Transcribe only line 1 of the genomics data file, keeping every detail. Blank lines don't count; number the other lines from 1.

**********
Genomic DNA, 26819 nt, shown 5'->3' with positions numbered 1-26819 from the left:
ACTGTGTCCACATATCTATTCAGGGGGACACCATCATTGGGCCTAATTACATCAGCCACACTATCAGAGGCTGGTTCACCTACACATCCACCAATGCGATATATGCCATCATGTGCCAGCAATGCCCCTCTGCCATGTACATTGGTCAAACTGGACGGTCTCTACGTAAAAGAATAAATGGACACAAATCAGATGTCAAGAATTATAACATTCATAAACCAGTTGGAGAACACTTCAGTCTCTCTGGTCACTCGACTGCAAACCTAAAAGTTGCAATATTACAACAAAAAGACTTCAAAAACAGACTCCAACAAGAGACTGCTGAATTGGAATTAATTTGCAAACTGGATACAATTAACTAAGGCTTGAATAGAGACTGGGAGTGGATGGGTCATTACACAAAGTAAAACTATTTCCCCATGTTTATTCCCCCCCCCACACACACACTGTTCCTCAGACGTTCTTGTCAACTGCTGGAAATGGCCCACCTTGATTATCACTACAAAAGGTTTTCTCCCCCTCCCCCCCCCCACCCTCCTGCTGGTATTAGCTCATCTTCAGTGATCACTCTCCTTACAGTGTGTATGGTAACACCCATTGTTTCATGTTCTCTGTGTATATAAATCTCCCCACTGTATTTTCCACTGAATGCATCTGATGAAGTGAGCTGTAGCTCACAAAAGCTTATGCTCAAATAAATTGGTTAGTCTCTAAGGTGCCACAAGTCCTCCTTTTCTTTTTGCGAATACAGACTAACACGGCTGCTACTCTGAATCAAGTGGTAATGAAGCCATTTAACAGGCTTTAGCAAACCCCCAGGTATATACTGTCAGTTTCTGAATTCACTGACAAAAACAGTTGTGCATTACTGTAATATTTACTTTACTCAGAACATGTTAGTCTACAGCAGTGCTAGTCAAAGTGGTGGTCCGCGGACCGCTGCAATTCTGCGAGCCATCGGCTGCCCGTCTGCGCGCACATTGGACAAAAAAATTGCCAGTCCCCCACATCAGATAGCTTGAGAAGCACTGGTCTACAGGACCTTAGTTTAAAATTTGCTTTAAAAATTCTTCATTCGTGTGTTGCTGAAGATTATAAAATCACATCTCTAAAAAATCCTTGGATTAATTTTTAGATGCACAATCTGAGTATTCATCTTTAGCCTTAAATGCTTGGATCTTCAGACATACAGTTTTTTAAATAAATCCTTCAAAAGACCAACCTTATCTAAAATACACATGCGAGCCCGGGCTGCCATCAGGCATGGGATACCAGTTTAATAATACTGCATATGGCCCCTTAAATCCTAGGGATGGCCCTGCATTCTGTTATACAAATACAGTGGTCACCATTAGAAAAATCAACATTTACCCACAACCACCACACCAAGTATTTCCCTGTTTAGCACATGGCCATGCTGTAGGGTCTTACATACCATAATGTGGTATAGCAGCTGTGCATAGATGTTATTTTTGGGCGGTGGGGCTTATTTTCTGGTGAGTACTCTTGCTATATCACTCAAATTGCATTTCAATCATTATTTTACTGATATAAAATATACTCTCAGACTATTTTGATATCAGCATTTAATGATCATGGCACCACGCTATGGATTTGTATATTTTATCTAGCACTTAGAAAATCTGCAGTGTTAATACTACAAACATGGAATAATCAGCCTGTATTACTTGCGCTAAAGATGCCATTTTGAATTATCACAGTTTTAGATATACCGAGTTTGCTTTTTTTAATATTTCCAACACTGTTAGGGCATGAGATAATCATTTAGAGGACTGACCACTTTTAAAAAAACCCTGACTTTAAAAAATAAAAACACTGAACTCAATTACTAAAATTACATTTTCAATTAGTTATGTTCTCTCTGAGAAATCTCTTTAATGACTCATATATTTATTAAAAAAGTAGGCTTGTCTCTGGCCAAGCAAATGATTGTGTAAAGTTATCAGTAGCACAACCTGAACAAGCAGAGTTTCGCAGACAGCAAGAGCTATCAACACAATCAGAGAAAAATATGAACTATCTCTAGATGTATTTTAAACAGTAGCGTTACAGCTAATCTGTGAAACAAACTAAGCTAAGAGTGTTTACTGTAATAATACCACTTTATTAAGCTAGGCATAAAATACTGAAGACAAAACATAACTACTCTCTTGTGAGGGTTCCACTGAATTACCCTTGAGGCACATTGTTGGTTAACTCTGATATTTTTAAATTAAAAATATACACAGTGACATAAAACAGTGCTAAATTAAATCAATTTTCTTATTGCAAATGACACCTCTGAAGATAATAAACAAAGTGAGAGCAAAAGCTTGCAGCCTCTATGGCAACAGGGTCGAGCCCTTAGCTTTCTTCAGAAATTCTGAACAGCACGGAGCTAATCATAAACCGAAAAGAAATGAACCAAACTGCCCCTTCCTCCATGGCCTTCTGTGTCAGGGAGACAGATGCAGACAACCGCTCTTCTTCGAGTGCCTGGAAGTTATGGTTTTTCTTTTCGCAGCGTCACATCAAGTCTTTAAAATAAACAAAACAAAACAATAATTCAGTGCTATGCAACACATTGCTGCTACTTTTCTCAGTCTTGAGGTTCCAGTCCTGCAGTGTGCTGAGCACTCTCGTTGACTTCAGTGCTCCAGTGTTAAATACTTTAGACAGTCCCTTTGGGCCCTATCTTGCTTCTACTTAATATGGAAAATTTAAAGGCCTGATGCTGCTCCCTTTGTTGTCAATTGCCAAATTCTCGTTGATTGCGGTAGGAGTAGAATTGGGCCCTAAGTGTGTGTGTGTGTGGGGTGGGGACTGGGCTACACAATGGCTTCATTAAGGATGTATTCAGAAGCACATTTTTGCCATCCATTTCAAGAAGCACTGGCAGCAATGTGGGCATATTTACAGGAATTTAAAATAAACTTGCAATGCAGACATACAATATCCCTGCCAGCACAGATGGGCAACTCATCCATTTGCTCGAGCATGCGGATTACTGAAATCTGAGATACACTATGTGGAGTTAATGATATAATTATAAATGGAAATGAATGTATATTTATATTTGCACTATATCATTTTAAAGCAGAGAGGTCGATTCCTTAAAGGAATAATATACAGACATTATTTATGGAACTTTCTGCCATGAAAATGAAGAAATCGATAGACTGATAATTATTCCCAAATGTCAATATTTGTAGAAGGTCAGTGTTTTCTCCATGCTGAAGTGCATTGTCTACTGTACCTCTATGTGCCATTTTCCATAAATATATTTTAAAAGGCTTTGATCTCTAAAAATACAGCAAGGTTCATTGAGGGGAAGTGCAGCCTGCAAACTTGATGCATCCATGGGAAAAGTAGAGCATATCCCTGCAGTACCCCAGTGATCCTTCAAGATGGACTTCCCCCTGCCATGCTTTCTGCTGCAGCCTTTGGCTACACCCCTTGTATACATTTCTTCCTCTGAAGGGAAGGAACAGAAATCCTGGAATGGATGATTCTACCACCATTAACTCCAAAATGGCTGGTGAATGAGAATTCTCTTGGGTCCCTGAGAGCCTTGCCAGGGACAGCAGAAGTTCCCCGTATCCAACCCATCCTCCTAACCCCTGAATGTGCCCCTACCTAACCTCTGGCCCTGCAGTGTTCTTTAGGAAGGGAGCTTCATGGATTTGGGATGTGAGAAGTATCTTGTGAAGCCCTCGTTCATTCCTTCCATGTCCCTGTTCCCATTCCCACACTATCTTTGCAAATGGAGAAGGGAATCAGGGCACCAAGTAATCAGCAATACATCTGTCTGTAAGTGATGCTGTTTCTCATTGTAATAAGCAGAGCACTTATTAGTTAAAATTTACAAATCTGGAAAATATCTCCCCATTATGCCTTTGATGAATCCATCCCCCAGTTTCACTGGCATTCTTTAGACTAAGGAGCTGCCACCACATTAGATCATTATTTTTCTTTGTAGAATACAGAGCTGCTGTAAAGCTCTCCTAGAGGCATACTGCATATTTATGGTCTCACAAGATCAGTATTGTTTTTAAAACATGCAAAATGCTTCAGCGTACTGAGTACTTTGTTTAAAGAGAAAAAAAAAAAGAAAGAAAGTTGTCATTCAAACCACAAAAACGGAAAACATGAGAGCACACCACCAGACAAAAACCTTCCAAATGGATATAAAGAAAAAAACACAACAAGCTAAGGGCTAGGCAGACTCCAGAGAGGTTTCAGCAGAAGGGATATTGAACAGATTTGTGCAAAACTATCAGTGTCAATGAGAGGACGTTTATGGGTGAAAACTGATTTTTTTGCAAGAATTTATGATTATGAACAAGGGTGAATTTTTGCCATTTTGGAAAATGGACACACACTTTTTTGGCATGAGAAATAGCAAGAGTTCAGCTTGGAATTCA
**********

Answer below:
Genomic DNA, 26819 nt, shown 5'->3' with positions numbered 1-26819 from the left: